Friday, July 3, 2009

With regard to singers and new music

Of all the interpreters of new music and for that matter, music in general, singers seem to be the most problematic. Now, this is not meant to be a detriment to singers. At least not for the most part. The fact is, in the general culture, singers have often been judged for being the least reliable in a rehearsal or performance situation. They seem to make the most mistakes and therefore they are considered the least prepared in comparison to the seemingly more schooled instrumentalists. If this is an issue with repertoire music, then this is an even bigger problem with regard to new music. Works that have hardly been heard before, if ever.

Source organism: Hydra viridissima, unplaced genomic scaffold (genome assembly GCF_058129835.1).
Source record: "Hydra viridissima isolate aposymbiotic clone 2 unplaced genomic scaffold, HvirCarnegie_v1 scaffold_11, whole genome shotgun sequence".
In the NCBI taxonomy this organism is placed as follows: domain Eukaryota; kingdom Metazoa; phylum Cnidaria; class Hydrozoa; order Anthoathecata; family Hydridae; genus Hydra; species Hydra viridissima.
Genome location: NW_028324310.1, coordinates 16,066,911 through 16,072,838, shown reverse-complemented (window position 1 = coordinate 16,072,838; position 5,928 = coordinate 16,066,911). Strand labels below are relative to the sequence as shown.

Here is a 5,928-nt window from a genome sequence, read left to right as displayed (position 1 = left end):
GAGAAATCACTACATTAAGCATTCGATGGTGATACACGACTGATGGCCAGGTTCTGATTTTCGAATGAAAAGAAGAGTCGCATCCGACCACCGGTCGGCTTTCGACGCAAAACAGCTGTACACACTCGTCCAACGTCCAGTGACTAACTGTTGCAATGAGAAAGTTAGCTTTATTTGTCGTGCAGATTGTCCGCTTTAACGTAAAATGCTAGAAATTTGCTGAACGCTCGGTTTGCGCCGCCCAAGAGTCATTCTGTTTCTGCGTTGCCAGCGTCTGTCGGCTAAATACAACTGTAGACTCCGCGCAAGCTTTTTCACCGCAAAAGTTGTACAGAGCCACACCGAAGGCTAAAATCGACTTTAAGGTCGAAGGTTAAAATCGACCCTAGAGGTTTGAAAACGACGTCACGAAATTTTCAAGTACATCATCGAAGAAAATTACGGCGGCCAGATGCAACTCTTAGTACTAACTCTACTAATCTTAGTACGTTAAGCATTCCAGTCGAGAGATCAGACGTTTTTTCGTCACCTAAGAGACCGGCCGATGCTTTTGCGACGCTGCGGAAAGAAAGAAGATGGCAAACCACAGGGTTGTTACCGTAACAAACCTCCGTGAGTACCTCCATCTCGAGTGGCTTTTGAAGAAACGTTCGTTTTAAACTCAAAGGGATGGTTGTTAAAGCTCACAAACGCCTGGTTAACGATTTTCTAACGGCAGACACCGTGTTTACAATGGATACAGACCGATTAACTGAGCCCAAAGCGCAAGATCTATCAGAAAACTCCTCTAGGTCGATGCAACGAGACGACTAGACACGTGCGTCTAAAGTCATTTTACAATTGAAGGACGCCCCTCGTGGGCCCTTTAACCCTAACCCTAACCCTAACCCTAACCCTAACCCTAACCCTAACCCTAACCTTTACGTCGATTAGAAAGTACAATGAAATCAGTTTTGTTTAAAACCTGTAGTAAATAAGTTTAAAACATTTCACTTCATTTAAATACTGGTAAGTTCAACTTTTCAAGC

I remember hearing the soprano/comedienne Anna Russell in her famous skit regarding: The singer who can't count when she points out to singers: "The reason you have a big voice is because there's resonance for where your brains ought to be!".

Well...(He! He!)...... although I've always found Madame Russell's skits very funny and witty over the years, I don't fully agree with her on this. Yes, I'm aware that she says what she says primarily for humorous reasons. Still, like all comics, part of their art is derived mainly from their own life experiences. So there is clearly a feeling of critical judgement when Russell discusses the issue of singers and their frailties.